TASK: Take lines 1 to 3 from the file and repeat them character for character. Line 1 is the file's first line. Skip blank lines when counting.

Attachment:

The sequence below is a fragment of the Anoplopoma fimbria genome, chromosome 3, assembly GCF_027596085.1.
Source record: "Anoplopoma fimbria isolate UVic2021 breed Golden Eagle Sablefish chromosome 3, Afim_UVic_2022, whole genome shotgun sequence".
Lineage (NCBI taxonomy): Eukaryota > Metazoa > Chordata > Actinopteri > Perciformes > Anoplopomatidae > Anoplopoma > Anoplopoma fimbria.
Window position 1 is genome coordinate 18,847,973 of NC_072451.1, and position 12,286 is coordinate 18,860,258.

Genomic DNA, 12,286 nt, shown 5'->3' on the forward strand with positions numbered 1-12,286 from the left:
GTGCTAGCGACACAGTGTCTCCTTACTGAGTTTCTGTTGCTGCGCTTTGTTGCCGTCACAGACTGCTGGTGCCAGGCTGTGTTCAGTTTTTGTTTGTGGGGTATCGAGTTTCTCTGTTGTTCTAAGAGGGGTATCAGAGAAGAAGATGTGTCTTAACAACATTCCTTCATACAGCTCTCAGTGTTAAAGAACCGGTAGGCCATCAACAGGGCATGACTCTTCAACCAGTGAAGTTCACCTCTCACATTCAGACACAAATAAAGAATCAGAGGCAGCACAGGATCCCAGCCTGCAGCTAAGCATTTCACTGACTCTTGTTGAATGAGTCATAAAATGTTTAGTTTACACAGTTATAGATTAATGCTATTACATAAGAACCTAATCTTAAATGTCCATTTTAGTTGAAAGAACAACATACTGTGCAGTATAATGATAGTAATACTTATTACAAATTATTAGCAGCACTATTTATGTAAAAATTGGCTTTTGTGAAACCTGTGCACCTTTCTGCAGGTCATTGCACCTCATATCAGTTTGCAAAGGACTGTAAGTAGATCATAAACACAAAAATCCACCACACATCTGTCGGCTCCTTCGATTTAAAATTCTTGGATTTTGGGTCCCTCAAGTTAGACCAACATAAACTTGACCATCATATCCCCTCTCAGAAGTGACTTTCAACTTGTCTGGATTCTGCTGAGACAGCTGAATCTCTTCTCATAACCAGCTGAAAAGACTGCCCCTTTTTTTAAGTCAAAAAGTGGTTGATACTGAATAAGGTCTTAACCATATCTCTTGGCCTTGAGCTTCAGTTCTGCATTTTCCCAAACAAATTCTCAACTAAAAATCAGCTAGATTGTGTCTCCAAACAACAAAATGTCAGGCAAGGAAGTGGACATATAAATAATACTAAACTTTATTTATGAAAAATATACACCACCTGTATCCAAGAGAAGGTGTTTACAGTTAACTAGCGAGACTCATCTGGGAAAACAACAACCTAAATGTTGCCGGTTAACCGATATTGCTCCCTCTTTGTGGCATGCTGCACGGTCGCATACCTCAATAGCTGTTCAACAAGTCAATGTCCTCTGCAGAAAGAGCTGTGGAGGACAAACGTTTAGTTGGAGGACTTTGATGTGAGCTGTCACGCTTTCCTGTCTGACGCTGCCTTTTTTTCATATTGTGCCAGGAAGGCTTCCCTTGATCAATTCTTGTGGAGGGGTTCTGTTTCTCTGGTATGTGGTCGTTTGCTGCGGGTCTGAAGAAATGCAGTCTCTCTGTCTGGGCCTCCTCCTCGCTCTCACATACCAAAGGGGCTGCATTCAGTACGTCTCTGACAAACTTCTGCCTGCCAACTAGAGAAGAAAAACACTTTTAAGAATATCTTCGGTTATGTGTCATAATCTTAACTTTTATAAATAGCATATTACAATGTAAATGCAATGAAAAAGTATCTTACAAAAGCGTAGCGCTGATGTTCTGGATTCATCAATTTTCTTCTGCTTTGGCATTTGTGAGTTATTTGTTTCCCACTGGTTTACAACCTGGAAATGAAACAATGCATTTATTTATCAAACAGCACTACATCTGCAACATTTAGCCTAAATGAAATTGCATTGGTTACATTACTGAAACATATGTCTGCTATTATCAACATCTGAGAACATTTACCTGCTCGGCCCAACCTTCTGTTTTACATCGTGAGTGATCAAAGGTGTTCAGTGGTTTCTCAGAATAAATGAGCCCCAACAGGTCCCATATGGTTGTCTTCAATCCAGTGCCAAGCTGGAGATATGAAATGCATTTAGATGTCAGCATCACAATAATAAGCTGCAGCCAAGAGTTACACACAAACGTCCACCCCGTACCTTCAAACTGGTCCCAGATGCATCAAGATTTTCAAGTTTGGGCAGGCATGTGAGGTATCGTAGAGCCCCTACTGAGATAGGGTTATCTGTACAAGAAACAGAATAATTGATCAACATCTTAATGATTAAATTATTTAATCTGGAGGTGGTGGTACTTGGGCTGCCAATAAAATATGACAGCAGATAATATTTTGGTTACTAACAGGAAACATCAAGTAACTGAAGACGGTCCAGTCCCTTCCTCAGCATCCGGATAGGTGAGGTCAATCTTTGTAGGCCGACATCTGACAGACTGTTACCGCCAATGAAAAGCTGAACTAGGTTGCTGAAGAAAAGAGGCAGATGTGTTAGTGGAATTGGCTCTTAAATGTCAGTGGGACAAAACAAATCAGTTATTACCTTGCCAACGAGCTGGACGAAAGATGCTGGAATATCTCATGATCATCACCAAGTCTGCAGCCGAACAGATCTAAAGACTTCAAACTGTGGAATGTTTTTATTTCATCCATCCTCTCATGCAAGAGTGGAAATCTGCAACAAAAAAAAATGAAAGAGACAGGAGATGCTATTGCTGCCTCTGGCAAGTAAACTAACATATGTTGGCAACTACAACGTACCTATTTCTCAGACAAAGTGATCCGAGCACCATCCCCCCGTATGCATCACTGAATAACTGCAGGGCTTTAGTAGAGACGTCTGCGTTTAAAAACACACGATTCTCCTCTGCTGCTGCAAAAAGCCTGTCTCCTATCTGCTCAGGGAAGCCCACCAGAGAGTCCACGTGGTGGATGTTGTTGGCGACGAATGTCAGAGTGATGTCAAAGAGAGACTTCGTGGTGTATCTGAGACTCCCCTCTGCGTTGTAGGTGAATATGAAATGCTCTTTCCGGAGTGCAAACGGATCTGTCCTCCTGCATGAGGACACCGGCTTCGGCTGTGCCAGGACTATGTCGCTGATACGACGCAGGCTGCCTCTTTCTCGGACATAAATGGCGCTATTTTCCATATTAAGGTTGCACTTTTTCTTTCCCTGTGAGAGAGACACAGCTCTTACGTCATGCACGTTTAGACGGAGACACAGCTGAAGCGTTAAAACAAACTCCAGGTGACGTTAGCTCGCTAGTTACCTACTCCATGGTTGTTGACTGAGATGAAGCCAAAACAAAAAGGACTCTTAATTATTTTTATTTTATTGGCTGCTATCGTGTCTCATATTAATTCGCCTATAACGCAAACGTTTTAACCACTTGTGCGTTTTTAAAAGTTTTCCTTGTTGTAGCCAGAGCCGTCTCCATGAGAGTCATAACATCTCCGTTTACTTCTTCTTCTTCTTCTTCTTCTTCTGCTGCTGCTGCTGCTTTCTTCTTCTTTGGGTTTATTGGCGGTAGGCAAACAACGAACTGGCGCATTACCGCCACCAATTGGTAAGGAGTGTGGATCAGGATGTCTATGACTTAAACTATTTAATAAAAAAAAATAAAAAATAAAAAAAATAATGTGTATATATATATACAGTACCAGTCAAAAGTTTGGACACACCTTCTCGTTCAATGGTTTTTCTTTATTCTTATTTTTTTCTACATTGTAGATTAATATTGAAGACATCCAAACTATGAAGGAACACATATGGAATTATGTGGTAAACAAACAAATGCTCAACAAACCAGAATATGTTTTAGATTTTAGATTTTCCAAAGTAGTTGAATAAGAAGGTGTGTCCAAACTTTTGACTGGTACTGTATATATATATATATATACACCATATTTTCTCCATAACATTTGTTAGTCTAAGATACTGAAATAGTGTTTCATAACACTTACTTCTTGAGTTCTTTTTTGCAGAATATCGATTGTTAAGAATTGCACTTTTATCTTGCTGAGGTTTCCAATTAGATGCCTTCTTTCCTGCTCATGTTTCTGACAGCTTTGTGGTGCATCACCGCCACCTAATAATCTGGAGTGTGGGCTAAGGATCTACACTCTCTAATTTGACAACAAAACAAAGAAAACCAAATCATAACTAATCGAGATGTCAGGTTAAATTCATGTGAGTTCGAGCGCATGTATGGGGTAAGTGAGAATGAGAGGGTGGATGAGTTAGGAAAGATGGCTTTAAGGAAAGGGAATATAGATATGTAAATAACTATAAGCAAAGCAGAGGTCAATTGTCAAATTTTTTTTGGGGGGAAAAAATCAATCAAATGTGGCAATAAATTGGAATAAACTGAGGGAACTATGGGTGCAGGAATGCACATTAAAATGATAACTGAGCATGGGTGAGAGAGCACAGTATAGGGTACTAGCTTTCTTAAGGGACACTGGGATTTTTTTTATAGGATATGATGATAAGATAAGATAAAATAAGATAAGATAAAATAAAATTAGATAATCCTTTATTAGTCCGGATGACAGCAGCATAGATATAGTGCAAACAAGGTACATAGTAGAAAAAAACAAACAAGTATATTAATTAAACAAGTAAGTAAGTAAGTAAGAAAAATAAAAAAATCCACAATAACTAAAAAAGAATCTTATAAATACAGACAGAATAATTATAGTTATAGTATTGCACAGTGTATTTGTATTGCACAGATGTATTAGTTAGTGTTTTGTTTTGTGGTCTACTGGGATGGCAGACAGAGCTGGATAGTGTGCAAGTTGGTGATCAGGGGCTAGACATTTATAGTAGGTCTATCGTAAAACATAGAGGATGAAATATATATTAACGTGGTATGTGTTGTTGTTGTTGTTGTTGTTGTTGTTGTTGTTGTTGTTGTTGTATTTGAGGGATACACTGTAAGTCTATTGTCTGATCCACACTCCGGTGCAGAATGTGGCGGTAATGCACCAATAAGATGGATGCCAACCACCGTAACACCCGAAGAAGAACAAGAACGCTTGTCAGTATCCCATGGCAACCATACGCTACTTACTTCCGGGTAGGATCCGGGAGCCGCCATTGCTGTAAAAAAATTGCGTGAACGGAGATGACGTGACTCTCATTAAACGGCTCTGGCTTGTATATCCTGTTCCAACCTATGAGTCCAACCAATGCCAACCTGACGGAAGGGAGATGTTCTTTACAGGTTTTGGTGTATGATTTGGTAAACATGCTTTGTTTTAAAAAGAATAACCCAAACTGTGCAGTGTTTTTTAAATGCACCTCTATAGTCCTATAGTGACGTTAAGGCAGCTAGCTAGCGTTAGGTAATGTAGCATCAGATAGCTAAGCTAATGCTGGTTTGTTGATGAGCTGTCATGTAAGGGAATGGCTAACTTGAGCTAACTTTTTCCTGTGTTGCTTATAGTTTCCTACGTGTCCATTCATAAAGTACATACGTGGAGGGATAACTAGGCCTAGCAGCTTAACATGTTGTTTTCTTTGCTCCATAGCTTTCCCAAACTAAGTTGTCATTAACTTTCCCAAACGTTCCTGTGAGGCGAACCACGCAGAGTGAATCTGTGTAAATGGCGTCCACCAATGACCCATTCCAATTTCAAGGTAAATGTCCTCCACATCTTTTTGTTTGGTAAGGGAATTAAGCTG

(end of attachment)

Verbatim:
The sequence below is a fragment of the Anoplopoma fimbria genome, chromosome 3, assembly GCF_027596085.1.
Source record: "Anoplopoma fimbria isolate UVic2021 breed Golden Eagle Sablefish chromosome 3, Afim_UVic_2022, whole genome shotgun sequence".
Lineage (NCBI taxonomy): Eukaryota > Metazoa > Chordata > Actinopteri > Perciformes > Anoplopomatidae > Anoplopoma > Anoplopoma fimbria.